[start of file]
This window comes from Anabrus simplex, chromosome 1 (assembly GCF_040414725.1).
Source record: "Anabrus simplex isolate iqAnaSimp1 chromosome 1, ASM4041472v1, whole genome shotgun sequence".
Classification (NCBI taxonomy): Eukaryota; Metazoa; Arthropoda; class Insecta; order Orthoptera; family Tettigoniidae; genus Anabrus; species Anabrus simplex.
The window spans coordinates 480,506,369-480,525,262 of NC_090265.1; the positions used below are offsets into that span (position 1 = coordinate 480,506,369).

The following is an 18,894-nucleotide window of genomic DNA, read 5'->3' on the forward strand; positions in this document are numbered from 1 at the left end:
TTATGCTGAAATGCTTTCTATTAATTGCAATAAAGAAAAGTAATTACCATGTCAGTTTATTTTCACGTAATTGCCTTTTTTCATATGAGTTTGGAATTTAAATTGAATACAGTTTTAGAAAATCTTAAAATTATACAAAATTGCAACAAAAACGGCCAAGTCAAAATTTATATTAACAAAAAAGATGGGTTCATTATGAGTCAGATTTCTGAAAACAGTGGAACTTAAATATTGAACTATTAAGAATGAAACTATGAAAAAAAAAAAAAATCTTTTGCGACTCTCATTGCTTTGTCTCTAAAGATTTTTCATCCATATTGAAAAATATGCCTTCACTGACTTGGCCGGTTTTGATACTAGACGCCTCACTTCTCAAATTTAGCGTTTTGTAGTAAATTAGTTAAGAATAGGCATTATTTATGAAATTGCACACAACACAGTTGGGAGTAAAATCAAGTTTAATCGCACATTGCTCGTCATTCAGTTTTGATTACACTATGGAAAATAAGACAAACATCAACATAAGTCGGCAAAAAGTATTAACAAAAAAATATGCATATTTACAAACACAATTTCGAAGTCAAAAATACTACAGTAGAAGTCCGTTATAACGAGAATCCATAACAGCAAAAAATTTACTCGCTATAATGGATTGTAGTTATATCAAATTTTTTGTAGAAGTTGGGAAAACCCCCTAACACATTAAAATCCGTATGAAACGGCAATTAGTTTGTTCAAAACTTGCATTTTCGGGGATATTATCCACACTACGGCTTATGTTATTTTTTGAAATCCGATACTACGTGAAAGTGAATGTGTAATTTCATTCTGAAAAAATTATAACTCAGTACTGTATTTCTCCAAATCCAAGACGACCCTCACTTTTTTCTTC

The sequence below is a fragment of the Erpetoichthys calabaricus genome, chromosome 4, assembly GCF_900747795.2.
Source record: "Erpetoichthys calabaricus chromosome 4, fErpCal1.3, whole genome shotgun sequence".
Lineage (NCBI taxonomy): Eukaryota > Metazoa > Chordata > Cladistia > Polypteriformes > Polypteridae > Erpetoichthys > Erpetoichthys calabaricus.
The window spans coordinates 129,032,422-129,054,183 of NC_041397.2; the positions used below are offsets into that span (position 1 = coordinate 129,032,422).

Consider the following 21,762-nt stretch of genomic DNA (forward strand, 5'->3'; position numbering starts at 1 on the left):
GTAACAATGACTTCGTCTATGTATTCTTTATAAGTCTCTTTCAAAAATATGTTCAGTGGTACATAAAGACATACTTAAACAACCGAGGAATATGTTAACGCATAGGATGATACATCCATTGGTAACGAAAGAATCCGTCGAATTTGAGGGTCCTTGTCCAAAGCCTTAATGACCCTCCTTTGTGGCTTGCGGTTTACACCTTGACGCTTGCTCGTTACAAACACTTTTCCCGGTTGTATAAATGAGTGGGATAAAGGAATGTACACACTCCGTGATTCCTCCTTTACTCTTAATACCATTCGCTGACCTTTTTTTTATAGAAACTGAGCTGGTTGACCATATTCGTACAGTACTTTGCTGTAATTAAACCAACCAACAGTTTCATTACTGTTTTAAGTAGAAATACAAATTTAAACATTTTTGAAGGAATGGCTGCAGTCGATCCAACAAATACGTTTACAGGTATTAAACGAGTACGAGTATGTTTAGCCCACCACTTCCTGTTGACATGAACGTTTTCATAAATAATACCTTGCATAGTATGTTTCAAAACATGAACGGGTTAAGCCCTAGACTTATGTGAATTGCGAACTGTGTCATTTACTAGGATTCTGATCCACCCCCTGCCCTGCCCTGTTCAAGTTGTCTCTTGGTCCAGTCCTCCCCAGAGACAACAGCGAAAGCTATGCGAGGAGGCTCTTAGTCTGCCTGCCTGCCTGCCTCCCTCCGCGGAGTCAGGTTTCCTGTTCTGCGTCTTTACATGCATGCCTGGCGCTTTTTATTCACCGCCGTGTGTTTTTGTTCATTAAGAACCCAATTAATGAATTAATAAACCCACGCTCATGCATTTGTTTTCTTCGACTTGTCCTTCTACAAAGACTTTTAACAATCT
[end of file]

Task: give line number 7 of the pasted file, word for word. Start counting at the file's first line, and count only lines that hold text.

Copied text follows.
The sequence below is a fragment of the Erpetoichthys calabaricus genome, chromosome 4, assembly GCF_900747795.2.